News Safety

Safety Newsletter June 2021

Written by Sergio Romero

Harmonized, Standardized and Tuned…

To attain and/or achieve the organizational objectives by means of tar-gets, alarms and milestones was something we were not able to comprehend at that time, because we simply were not aware what was the meaning of words like organizational, management system and interaction of elements. We were put in front of clauses and needed to be smart enough to comply with such requirements. We were soldiers following directions to win a battle. Why we should fight? No need to know. We just followed the crowd, and that was it. Did you hear anything like this before?
Over the years, we fought over and over again, but skills, knowledge and operational experience we acquired made us aware what we needed to prevail and defeat the hazards that live within our technological environments. We faced new” concepts we had been surrounded by since the beginning: Management System, Policy/Objectives establishment, safety, accountability, Positive Safety Culture, acceptable level, controlled risks, defenses established, mitigation of risks, safety assurance, and safety promotion.
So, we needed to know we had to work systematically with four components and twelve elements, whose gears needed to work conforming the outputs that were designed and established.
So, we now work with this framework:
Component 1. Safety Policy & Objectives
It functions as the Human Beings Bones, Muscles & Motion Ability. It sets out procedures (defenses) to achieve organizational safety objectives: Behaving / Acting Safe.
Component 2. Risk Management
It functions as the Human Being’s Immune System and manages established / new defenses of the system; i.e. Initial risk evaluation and risk mitigation. Through relevant operational information, wherein all the information on hazards, triggers, consequences and risk values along with the behavior (management) of defenses is recorded, the organization has historical information on the system’s health. It means all diseases, infections, and illnesses the organization went through as well as the drugs (by mitigation) the organization took for healing purposes (to remain acceptably at organizational objectives).
Component 3. Safety Assurance.
It functions as the Human Being’s surveillance and awareness system. It controls the effectiveness of the defenses through monitoring, so the organization is always aware its defenses are appropriate to contain operational and administrative hazards. Such effectiveness appraisal is attained
by measuring data relevant to goals achievement in terms of SPIs.
Upon delivering this activity, it provides confidence defenses are complying with its assigned / established role as set out. To do that, it can use not only audits but surveys and studies for the aforementioned appraisal purposes, but surveys and studies.
This process also comprises the management of change and when all of these contents are executed it is able to provide for the continuous improvement.
Component 4. Safety Promotion is always enabling participants with skills and information, so they are able not only of managing the proper information but making proper decisions to achieve relevant objectives.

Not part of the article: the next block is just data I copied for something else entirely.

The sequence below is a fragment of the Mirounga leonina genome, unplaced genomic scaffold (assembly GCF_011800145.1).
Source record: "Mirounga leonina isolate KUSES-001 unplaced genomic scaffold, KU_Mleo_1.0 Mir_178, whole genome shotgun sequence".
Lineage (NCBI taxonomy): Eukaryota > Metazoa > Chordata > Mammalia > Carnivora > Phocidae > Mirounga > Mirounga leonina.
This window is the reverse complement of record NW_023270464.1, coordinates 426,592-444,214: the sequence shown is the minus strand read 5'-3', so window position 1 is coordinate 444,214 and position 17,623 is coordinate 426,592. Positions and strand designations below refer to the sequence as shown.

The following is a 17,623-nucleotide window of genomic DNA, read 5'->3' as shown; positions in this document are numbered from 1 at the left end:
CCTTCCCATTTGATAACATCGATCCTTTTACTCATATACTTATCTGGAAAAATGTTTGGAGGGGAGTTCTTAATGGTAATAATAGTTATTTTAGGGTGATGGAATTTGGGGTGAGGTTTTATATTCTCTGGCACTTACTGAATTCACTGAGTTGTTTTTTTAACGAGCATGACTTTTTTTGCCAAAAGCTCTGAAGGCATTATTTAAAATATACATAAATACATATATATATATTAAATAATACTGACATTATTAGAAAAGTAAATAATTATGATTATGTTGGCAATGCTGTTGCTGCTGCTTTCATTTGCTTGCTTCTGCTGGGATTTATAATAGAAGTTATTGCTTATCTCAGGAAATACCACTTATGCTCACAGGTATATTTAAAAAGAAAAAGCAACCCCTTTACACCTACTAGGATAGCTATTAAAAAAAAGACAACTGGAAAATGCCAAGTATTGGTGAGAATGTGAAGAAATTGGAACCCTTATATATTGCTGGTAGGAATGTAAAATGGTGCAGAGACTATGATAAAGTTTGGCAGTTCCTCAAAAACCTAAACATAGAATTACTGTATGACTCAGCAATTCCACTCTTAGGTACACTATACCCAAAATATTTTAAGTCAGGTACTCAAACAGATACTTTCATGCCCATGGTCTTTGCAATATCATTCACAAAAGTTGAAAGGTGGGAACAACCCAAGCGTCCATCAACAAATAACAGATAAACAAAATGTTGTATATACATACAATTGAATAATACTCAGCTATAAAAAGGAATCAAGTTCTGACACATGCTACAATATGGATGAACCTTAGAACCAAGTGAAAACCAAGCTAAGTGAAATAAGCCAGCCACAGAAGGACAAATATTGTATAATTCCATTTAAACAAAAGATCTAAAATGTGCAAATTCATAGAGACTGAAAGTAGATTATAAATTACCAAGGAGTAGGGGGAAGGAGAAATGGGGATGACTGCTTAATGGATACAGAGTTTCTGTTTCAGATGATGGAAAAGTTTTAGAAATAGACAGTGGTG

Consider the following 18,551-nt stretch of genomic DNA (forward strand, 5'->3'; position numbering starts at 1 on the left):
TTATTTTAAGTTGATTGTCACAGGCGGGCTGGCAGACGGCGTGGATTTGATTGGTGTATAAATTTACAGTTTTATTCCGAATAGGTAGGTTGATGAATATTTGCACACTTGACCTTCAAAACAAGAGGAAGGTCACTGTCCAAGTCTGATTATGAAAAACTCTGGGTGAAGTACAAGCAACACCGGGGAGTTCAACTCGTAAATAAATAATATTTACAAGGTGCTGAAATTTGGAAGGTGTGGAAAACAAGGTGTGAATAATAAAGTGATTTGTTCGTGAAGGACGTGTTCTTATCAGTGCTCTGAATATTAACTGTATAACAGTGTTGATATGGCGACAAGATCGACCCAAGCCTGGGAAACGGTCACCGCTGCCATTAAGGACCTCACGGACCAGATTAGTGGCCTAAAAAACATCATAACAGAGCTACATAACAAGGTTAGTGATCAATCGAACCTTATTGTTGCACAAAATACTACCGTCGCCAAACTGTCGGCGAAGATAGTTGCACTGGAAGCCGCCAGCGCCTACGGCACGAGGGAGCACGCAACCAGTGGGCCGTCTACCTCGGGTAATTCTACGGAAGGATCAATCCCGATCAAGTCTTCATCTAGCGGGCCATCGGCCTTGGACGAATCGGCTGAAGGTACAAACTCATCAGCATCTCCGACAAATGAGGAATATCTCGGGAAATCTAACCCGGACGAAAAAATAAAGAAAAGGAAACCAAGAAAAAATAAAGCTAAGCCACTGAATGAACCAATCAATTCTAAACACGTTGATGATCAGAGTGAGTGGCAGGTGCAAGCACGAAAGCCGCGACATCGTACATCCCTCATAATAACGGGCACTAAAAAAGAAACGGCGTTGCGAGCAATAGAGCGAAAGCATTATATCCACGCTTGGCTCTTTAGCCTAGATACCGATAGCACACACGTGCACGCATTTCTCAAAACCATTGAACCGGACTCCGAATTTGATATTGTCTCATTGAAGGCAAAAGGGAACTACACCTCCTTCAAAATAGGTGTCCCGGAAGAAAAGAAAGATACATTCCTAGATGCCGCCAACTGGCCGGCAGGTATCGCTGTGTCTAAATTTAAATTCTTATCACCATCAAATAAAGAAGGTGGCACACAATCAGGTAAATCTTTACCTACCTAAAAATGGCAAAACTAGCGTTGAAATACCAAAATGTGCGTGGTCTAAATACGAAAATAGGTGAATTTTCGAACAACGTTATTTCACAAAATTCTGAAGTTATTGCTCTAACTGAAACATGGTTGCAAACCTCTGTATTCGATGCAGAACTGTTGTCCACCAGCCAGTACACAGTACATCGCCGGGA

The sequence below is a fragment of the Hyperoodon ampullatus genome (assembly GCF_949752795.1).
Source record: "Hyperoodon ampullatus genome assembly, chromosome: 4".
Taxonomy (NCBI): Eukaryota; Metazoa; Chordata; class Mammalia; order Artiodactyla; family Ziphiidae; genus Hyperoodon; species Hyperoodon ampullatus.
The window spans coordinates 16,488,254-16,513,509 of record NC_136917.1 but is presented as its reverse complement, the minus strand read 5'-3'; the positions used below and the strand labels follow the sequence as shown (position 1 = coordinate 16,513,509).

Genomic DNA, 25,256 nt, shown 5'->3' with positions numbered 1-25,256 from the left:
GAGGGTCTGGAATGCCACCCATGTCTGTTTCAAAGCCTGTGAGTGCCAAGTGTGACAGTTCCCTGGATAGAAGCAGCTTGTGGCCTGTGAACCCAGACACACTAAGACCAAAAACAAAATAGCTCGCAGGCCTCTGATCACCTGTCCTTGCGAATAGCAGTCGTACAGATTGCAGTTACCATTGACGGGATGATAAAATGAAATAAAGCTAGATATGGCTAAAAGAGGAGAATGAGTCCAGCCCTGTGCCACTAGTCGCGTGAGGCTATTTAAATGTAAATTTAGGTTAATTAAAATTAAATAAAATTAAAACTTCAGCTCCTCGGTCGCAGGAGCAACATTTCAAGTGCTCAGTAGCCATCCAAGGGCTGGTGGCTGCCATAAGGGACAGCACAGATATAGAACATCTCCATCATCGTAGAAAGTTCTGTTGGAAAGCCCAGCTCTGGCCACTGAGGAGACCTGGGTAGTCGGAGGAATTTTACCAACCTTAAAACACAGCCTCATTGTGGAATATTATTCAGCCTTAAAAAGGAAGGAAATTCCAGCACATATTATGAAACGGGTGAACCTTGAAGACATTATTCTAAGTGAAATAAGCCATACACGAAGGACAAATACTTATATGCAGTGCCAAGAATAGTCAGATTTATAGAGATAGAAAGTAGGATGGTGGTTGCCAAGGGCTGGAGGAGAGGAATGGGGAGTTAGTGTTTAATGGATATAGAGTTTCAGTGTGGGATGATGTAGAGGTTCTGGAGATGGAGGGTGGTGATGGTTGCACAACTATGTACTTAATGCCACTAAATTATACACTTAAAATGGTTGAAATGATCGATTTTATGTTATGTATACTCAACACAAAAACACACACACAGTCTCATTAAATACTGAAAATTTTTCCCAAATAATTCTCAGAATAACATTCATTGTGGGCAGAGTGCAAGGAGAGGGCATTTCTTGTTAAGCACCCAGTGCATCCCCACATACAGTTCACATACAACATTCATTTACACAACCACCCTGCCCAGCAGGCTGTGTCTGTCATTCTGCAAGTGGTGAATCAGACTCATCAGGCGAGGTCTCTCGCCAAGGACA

What Safety Publication to Read?

The book we recommend for this issue of our Safety Bulletin is “Nerves of Steel: How I Followed My Dreams, Earned My Wings, and Faced My Greatest Challenge” written by Capt. Tammie Jo Shults.
In this book, Capt. Tammie Jo Shults tells us her story of how a girl from New Mexico becomes one of the first females to fly the F/A-18 Hornet after
overcoming several obstacles due to being a woman in the man’s world of military aviation at the time.

Some Operational Highlights on the Investigation of SWA 1380

We will be citing some quotes from the NTSB AAR 19/03 Investigation Report along with other sources that we consider are key to understand better the probable cause of this accident, wherein the flight crew performed greatly due to the training as delivered and the operational experience they acquired.

FBO Containment Certification Tests

During the CFM56-7B engine FBO containment certification tests, the CFM-selected fan blade release position was at twelve o’clock. Boeing’s post-accident analyses found that the fan cowl structure is more sensitive and more susceptible to failure when a separated fan blade impacts the fan case near the six o’clock position because of the proximity of this fan blade impact location to the radial restraint fitting (at the bottom of the inboard fan cowl). It is important that the interaction of the fan case, radial restraint fitting, and fan cowl during an FBO event be well understood to preclude a failure of the fan cowl structure on Boeing 737NG-series airplanes.

NDT Method
As the ECI technique is highly sensitive than FPI, the a90/95 value is lower for ECI such that it represents high probability of detecting a crack with
same size than FPI.


Flight Crew Performance during Flight SWA 1380
Given the emergency situation aboard this flight, the flight crew’s performance of most, but not all, of the items on the Engine Fire or Engine Severe Damage or Separation non-normal checklist and the nonperformance of the three other relevant non-normal checklists allowed the crew to appropriately balance the procedural requirement of executing checklists with the high workload associated with maintaining airplane control and accomplishing a safe and timely descent and landing.

About the author

Sergio Romero